The Artists of "Breaking the Veils"
Click on each thumbnail to view a larger image of the artwork.
Oman, born 1949
Omaniat 3, 1992, oil on canvas
Rabha Mahmoud taught herself to paint. She grew up in Oman, where only three formal schools existed before 1970 and where art education wasn’t introduced till 1980. She has become one of the most important artists in Oman, as is her sister, who is also an artist. Like Omaniat 3, most of Mahmoud’s work uses bright colors and broad brushstrokes to evoke impressions of women in motion. Mahmoud holds a Bachelor of Arts in literature, but she has chosen to make painting her life’s work.
Palestine, born 1938
The Endless Cause, triptych, 1980, oil on canvas
Like most of Samia Zaru’s work, The Endless Cause grew out of what she calls "the Palestinian Problem." Zaru, who is a textile artist, painter, welder, weaver and graphic artist, uses bold colors and strong lines to communicate the tension in her work. She also integrates Palestinian embroidery and printed fabrics into her paintings, to help bring out a celebratory tone. Zaru studied art in both Beirut and Washington, D.C., before helping develop a government-sponsored arts program in Jordan. She still teaches students there.
Iran, born 1963
Untitled, 1997, mixed media on cardboard
Iranian-born artist Haideh Sharifi finds inspiration in classical Islamic art. In Untitled, for example, the archway is pulled from classic Islamic architecture; she drew on traditional decorative motifs and Persian calligraphy as well. Using those elements, Sharifi notes, is a way to forge a connection with her own cultural past, much of which has been destroyed. This piece, a mixed media on cardboard that was designed around a carefully symmetrical composition, mixes both traditional and contemporary elements.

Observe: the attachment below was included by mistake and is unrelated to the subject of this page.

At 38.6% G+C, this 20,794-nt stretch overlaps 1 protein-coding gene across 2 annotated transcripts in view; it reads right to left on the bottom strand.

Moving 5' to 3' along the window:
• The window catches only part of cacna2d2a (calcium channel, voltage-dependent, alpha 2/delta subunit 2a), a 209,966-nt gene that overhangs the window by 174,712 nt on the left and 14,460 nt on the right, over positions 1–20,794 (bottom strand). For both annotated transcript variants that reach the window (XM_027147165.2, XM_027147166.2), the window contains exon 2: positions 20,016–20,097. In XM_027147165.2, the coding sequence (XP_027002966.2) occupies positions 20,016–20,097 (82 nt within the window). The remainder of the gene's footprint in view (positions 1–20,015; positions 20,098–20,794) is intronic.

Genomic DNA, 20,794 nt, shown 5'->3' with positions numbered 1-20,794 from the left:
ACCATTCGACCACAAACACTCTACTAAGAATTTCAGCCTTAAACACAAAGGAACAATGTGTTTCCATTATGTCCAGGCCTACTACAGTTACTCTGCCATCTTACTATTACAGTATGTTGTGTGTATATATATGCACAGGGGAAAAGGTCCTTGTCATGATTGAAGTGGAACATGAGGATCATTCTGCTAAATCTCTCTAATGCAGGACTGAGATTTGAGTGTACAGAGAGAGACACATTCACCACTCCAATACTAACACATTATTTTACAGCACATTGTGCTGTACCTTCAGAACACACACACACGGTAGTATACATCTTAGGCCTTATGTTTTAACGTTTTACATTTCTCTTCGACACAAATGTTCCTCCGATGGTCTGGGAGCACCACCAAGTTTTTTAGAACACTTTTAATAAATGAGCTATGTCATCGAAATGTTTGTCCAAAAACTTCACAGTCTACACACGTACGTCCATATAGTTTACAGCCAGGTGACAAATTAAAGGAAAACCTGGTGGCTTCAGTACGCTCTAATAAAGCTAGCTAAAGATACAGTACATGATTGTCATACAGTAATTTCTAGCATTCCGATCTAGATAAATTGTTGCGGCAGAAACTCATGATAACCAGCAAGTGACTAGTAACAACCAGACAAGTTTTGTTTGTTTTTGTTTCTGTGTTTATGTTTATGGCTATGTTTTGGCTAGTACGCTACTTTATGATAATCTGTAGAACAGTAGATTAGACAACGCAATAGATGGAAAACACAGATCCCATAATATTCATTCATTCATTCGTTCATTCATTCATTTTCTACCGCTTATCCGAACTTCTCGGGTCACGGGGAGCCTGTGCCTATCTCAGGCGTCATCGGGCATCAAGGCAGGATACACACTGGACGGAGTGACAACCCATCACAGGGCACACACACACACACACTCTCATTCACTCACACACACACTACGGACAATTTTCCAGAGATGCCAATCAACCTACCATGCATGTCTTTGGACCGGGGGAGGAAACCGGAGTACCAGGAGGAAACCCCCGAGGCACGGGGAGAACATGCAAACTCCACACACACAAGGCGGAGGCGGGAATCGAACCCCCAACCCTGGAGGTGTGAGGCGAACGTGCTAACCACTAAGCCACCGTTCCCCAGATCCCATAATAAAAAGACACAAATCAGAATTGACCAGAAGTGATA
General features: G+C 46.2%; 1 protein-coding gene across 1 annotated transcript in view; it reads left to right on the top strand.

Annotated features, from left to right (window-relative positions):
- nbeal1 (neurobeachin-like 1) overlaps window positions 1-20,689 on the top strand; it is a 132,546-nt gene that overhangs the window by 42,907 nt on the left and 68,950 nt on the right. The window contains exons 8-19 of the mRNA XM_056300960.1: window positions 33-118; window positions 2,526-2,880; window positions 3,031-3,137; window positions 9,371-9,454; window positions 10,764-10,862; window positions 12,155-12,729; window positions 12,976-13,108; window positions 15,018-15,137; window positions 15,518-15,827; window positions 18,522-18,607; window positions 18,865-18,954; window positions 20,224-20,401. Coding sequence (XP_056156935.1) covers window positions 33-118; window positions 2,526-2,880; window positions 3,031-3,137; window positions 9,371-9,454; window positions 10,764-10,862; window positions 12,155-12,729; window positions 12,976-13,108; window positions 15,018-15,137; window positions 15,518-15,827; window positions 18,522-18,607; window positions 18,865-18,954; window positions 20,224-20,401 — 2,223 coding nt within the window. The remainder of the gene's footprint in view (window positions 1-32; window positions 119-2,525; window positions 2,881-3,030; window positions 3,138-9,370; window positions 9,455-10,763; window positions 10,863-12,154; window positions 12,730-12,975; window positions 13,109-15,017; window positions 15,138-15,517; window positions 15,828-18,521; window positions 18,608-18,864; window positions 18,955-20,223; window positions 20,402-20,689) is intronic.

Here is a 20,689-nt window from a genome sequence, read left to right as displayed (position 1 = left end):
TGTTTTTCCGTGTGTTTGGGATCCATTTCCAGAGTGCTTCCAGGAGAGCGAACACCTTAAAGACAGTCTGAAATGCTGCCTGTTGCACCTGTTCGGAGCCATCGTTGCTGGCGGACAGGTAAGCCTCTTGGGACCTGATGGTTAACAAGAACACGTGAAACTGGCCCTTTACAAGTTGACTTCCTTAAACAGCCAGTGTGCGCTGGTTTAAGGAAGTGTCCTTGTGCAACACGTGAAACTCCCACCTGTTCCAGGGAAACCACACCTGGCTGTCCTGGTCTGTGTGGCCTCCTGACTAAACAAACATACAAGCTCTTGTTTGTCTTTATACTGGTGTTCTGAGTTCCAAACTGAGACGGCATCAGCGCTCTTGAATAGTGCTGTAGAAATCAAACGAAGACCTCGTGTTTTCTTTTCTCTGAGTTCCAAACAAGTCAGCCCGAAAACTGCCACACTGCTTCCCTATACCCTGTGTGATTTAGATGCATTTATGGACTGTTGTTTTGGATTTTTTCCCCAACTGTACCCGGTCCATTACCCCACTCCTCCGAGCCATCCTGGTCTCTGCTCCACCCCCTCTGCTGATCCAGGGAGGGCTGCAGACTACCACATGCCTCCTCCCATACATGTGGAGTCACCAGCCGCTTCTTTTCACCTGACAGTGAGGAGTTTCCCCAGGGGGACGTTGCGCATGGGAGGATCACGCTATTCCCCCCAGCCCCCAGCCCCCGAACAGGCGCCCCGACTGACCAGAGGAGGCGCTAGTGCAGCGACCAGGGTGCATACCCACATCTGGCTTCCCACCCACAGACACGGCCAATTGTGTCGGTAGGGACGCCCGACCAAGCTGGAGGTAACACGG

Iraq, born 1939
The Blue Paradise, 1989, oil on canvas
Suad Attar painted The Blue Paradise in 1989. Although it is representative of the work the Iraqi painter did at the time — richly colored city scenes bathed in a dreamy turquoise blue — her more recent paintings reflect the current turmoil and strife in her homeland. Attar’s sister, who was also an artist, was killed during the bombings of Baghdad during the 1991 Gulf War. That loss changed Attar’s work, which has become much darker in the years since.
Indonesia, born 1942
The Expression of Ultramarine Blue and Antique Coins, 1999, mixed media on canvas
Umi Dachlan’s abstract works, including The Expression of Ultramarine Blue and Antique Coins, help express the abstraction of Muslim religious teachings, which are conveyed as the supreme truth coming from Allah. Dachlan grew up in Indonesia and studied art in Amsterdam; the influences of both East and West are evident in her work.
Lady in Blue, undated, oil
Fahrelnissa Zeid was born in Istanbul, where her father was the chief advisor to the sultan of Turkey. She started painting at 14 and was one of the first women to study at the Academy of Fine Arts in Istanbul. Although she began painting portraits and figures, such as Lady in Blue, in the 1970s, she worked in so many styles and subjects that art historians have struggled to place her within a defined category. Zeid was influential in training several other artists involved in "Breaking the Veils."
Bangladesh, born 1963
Waiting-39, 2001, acrylic on paper
Kanak Chakma’s Waiting-39 illustrates the simple beauty of rural life in Bangladesh, where she was born and now lives and works as an artist. Much of her work focuses on people in the hilly areas of Bangladesh in the midst of their daily chores. "The subjects of my paintings are ethnic," she says. "But I present my paintings in a modernized way, where there is a blending of Western and Eastern."
Palestine, born 1940
The Deal, Twenty Targets, The Sponsors, Amended Resolutions, all works 1994, silkscreen on paper
Since the early 1990s, Palestinian-born painter, graphic designer and illustrator Laila Shawa has made the cause of her people the primary subject of her work. The four pieces in Walls of Gaza — which are all silkscreens on paper — represent the layers of her sentiments about the Palestinian state and what she sees as "punishments which have been sanctified by the civilized world." Shawa now lives and works in London, where she continues to strive for synergy between political and aesthetic statements in her work.